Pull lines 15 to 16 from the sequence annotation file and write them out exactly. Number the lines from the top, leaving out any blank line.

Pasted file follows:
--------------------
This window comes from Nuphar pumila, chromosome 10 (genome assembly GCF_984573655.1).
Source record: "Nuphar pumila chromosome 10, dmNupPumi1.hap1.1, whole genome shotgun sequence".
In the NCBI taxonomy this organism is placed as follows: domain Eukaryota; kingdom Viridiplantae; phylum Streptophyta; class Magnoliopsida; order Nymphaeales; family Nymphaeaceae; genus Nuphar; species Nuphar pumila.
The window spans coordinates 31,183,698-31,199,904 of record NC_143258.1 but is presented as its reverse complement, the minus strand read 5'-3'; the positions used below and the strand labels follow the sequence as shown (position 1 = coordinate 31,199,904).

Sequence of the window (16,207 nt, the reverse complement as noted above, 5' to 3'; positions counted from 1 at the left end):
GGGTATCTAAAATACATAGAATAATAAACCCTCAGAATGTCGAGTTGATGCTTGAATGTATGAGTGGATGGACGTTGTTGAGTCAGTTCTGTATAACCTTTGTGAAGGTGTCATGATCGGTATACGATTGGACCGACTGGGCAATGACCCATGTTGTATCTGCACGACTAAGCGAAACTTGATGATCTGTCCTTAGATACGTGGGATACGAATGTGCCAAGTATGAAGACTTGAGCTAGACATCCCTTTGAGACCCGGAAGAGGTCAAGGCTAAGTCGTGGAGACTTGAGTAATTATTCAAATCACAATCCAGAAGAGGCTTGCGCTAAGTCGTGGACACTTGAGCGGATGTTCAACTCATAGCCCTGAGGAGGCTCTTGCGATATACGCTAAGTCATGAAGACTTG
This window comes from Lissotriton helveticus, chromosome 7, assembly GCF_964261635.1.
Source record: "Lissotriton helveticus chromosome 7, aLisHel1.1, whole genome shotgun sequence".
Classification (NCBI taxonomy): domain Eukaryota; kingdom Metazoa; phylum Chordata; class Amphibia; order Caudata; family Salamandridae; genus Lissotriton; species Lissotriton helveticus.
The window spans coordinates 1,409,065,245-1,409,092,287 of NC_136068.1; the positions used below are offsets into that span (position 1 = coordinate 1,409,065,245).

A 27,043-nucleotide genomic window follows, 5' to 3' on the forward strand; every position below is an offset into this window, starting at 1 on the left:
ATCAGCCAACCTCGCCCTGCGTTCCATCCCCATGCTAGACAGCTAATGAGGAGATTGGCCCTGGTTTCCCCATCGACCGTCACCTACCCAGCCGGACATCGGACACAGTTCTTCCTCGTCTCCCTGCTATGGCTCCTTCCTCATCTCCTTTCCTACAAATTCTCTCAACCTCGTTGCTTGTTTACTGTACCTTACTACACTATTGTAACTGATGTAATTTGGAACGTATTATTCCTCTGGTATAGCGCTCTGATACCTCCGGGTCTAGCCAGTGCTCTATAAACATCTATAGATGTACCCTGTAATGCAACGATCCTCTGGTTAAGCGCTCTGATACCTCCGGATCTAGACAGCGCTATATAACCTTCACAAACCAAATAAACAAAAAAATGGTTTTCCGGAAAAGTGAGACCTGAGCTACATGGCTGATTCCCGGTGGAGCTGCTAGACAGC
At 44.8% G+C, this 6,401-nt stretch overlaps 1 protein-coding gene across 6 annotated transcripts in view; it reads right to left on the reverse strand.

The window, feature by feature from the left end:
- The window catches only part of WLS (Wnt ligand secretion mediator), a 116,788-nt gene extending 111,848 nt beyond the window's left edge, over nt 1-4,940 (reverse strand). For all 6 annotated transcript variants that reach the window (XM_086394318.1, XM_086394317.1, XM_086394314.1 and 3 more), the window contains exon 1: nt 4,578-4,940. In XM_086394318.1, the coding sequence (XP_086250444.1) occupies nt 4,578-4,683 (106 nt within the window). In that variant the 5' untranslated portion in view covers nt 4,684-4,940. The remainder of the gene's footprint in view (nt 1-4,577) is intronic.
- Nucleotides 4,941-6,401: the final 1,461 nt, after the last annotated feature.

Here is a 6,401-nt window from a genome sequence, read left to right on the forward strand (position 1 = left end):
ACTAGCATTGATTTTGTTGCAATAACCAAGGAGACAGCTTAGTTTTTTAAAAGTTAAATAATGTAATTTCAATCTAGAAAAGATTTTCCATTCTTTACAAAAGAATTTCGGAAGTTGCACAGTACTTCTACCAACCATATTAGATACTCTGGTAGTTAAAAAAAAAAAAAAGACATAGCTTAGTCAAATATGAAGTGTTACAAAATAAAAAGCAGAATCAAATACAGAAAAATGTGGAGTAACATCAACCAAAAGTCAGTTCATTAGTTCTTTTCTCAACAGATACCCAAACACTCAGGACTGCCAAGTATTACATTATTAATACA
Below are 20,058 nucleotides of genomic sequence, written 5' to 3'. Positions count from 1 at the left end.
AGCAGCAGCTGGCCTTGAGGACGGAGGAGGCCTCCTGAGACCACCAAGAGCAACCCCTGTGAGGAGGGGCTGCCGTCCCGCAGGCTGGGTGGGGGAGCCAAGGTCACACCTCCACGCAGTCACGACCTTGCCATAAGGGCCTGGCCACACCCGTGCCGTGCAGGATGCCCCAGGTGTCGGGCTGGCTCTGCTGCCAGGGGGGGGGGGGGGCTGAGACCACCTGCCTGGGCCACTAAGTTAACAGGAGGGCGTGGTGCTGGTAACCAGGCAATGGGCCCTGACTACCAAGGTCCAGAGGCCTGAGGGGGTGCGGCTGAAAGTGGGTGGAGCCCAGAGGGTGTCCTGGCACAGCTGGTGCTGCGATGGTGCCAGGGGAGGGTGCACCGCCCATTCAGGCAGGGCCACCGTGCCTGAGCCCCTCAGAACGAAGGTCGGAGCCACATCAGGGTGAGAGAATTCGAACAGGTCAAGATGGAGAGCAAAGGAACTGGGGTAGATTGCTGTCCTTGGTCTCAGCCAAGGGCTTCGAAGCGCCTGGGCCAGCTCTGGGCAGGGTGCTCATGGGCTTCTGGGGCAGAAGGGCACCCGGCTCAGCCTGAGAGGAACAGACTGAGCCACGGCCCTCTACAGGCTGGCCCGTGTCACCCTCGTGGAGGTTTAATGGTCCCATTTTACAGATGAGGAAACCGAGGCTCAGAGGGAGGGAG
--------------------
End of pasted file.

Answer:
- The window catches only part of WLS (Wnt ligand secretion mediator), a 116,788-nt gene extending 111,848 nt beyond the window's left edge, over nt 1-4,940 (reverse strand). For all 6 annotated transcript variants that reach the window (XM_086394318.1, XM_086394317.1, XM_086394314.1 and 3 more), the window contains exon 1: nt 4,578-4,940. In XM_086394318.1, the coding sequence (XP_086250444.1) occupies nt 4,578-4,683 (106 nt within the window). In that variant the 5' untranslated portion in view covers nt 4,684-4,940. The remainder of the gene's footprint in view (nt 1-4,577) is intronic.
- Nucleotides 4,941-6,401: the final 1,461 nt, after the last annotated feature.